• Try to ensure your preschooler gets enough sleep. Sleep deprivation won’t necessarily cause nightmares, but can increase them. Make sure you know how much sleep is recommended for their age.
 
  • Check with your doctor or paediatrician to make sure your preschooler is not on any medication that might be interfering with his or her night sleep.
 
  • Be cautious not to over dramatise the event and make it worse. Preschoolers can pick up on your response and feed off it, so keep cool and don’t give it too much attention.
 
  • Quickly reassuring your preschooler and letting them go back to sleep can be the best recovery method.

If on the other hand you’re concerned that your preschooler is experiencing night terrors, the most important thing is to do is to ensure that they are getting enough sleep.

Other tips to help manage night terrors include:
 
  • Monitoring them whilst they’re having a night terror, but avoid interfering, as this can worsen the episode. Make sure they are physically safe too.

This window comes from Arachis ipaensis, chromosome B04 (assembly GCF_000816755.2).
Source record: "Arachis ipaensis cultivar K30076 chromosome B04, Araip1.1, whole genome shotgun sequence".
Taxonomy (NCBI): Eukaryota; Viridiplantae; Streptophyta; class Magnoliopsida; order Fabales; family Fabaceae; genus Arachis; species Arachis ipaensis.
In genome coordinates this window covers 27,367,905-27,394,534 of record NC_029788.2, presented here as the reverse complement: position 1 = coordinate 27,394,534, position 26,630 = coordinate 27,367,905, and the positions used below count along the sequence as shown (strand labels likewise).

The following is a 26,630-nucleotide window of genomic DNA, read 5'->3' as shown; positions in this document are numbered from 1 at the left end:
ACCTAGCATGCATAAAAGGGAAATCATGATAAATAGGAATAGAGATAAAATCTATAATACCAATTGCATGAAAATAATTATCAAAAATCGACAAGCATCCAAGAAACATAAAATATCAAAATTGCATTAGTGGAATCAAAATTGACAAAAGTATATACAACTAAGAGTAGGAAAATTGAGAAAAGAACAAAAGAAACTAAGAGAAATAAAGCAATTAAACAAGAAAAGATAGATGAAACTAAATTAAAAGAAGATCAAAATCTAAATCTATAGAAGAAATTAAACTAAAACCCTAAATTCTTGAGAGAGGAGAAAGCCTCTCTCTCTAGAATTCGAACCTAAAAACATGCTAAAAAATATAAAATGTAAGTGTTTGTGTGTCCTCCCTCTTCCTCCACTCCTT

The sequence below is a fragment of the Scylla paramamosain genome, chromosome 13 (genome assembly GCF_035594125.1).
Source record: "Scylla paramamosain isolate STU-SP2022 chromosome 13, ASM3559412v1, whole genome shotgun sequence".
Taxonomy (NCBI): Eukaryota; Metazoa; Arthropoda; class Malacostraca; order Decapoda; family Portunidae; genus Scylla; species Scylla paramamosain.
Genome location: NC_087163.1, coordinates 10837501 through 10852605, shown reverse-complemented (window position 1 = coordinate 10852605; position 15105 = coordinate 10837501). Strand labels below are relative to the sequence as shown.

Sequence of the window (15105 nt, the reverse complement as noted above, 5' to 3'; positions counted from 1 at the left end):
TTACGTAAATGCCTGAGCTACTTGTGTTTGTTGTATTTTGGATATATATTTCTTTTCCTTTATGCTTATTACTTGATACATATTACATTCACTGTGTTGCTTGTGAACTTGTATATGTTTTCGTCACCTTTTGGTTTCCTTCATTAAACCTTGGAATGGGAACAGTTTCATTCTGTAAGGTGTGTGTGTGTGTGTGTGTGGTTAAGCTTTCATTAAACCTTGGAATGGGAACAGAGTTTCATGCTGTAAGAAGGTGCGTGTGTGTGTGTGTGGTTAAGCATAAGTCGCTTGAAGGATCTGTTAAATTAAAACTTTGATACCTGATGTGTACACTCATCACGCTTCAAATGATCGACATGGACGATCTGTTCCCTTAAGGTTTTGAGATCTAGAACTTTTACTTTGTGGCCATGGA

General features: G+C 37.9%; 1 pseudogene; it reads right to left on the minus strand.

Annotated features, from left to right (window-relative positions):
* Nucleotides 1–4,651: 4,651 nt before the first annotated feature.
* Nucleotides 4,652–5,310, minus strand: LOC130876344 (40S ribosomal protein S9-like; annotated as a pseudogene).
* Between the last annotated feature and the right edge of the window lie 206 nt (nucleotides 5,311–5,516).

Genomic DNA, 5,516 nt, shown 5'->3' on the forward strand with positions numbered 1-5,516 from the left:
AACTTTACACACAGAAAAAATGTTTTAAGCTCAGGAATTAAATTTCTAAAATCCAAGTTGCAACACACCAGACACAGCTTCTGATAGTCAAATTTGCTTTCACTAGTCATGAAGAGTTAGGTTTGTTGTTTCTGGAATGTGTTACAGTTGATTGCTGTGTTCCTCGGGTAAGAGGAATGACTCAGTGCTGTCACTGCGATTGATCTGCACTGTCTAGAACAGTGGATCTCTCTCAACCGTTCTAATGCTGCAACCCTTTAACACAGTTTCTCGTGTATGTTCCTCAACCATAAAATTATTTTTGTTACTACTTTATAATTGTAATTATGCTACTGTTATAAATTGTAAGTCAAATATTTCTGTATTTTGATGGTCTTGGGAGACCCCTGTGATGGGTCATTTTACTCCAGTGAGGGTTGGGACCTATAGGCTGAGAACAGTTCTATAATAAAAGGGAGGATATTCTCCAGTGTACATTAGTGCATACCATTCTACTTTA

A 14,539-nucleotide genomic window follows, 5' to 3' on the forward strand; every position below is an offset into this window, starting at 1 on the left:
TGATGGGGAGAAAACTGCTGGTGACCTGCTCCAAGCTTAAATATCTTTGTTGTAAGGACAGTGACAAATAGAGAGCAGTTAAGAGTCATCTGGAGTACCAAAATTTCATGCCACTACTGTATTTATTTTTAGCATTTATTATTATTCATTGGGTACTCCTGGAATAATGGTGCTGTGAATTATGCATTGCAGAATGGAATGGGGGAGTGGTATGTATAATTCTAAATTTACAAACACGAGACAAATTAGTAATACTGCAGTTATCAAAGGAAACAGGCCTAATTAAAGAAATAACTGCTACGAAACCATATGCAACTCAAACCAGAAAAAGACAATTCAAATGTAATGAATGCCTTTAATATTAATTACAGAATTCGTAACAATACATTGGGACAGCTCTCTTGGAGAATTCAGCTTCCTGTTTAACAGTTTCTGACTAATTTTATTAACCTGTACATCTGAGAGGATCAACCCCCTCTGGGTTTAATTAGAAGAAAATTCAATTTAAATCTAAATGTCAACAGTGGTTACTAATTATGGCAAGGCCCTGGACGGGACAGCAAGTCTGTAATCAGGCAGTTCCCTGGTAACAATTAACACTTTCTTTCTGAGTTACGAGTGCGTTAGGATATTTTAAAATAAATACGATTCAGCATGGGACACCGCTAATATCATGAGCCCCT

• Keep a regular sleep schedule and make an earlier bedtime a priority.
 
  • Don’t talk about the night terror with your preschooler in the morning.
 
  • Ensure appropriate medical attention is sought if you suspect fevers, illness or sleep apnoea.
 
  • If your preschooler is having night terrors 2-3 times a week, and they always seem to occur at the same time each night (eg always 2.5 hours after going to sleep), try the following:
 
  • Keep a sleep log to track your preschooler’s sleep.
 
  • Wake them 10 minutes prior to the time they usually have an episode. Doing this every night for 7-10 nights in a row, while ensuring enough sleep, will most likely see the episodes reduce.

Check out our Quick Guide to Nightmares & Night Terrors in Preschoolers and the 10 most common differences to look out for.

Source: This article was written by Kim Corley, a certified sleep sense consultant at Cherished Sleep www.cherishedsleep.co.nz.
Image source: babywise